In April and May of 1998, public health officials in eleven states received an unusually high number of reports that patients receiving health care services for gastrointestinal illness had been diagnosed with Salmonella serotype Agona infections.  The number of illnesses represented an eightfold increase over the median number of Salmonella Agona cases reported in those states from 1993 to 1997.

To determine the source of the apparent ongoing Salmonella outbreak, investigators from the states and the Centers for Disease Control and Prevention (CDC) conducted a case-control study comparing individuals who had been diagnosed with Salmonella Agona with well household members.  By June 8, 1998, 55 households had been interviewed and investigators learned that a majority of cases had consumed Millville brand plain Toasted Oats cereal before becoming ill.

Testing conducted on Toasted Oats cereal resulted in one positive Salmonella culture from an open box of the cereal and two positive cultures from unopened boxes.  The pulsed field gel electrophoresis (PFGE) pattern, or “genetic fingerprint” of the Salmonella Agona isolated from the cereal was indistinguishable from that isolated from human samples.  Malt-O-Meal, the manufacturer of the cereal, issued a recall of all plain Toasted Oats cereal.

Ultimately, 209 illnesses were reported to public health officials; 47 were hospitalizations.  Salmonella Agona cases associated with consumption of Malt-O-Meal Toasted Oats cereal were reported in California, Connecticut, Idaho, Maryland, Minnesota, Nebraska, New Jersey, Oklahoma, Tennessee, and Washington.

Nearly 10 years later on April 5, 2008, Malt-O-Meal voluntarily recalled its unsweetened Puffed Rice and Puffed Wheat cereals after finding Salmonella Agona contamination during routine testing on March 24 from the same plant. The recalled products were distributed nationally and marketed under the Malt-O-Meal cereal label as well as a variety of private labels.

Following the recall, the U.S. Food and Drug Administration, the Minnesota Department of Agriculture, and the Minnesota Department of Health launched an investigation.  On April 7, PulseNet, the molecular subtyping network for foodborne disease surveillance, independently notified the CDC’s OutbreakNet Team of a cluster of human Salmonella Agona isolates with an indistinguishable PFGE pattern in multiple States.[1],[2]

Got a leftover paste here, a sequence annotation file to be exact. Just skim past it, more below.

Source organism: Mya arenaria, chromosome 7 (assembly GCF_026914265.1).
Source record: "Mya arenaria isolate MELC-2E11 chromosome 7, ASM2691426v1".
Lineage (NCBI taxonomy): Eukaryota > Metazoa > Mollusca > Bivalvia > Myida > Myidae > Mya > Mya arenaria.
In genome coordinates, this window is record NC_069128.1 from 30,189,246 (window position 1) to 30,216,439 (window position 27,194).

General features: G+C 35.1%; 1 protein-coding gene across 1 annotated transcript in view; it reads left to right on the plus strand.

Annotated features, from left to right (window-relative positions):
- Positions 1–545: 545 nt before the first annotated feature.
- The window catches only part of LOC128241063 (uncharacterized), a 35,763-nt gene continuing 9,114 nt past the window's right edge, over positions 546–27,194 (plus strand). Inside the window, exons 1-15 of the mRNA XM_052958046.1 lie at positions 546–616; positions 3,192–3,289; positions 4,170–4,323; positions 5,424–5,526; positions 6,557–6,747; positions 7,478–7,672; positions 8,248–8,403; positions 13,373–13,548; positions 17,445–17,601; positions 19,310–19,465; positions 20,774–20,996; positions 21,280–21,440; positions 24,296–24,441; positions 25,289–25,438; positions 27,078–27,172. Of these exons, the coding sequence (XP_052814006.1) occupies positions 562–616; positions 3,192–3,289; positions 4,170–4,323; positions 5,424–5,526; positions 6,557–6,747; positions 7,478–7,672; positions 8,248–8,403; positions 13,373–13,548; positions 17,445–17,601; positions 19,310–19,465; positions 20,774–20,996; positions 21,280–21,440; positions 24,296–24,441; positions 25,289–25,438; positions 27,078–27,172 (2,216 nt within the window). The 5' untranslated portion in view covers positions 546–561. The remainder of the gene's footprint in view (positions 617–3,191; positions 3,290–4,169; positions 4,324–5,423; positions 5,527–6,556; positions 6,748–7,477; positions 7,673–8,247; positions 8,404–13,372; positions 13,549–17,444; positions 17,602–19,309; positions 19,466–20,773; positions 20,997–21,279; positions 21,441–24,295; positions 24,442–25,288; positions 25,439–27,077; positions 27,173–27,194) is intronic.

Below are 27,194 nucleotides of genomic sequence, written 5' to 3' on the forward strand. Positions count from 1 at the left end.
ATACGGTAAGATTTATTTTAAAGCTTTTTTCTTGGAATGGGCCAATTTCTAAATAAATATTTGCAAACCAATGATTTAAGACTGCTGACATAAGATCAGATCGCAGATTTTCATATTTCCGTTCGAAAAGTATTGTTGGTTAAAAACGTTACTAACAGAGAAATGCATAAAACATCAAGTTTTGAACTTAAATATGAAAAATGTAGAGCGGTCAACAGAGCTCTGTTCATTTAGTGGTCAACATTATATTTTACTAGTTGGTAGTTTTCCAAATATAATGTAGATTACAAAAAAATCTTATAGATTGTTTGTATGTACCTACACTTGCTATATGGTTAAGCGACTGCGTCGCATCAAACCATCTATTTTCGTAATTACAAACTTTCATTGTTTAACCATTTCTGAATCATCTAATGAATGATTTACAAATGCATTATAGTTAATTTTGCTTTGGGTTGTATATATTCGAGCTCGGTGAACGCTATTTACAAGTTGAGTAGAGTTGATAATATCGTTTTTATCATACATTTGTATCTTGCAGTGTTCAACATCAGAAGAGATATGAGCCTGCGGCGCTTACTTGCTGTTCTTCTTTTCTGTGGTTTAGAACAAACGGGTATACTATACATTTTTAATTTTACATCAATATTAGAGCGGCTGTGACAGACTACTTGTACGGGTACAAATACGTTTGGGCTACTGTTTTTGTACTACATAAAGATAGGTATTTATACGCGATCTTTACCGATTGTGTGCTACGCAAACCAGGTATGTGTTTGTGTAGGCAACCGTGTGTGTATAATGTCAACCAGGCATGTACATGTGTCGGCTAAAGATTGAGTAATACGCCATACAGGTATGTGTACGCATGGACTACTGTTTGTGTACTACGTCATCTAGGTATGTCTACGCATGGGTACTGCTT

On April 10, the CDC was informed by several state health departments that patients infected with the genetically identical Salmonella Agona outbreak pattern had all consumed Malt-O-Meal cereal products.  On April 11, the Minnesota State Public Health Department confirmed that the Salmonella isolated from Malt-O-Meal’s Minnesota plant was Salmonella Agona and had the same indistinguishable PFGE pattern as the isolates from ill humans from both 2008 and 1998. Additionally, both the Delaware and New York State Public Health Laboratories isolated Salmonella Agona with matching PFGE patterns from two bags of Malt-O-Meal Puffed Rice cereal.  Within one week of the Malt-O-Meal recall, the Minnesota Department of Health linked at least 21 cases of Salmonella Agona in 13 states to the cereal.

This is another it what will be a long – too long – series of outbreak investigations where we have represented consumers in what I hope will be a cautionary tale, and a learning experience, for manufacturers of food.

[1] Salmonella Agona is an uncommon serovar that comprises less than 3% of all Salmonella cases.

[2] “PFGE” stands for pulsed field gel electrophoresis.  In disease surveillance, PFGE testing is a method of determining the genetic profile of a bacterial isolate.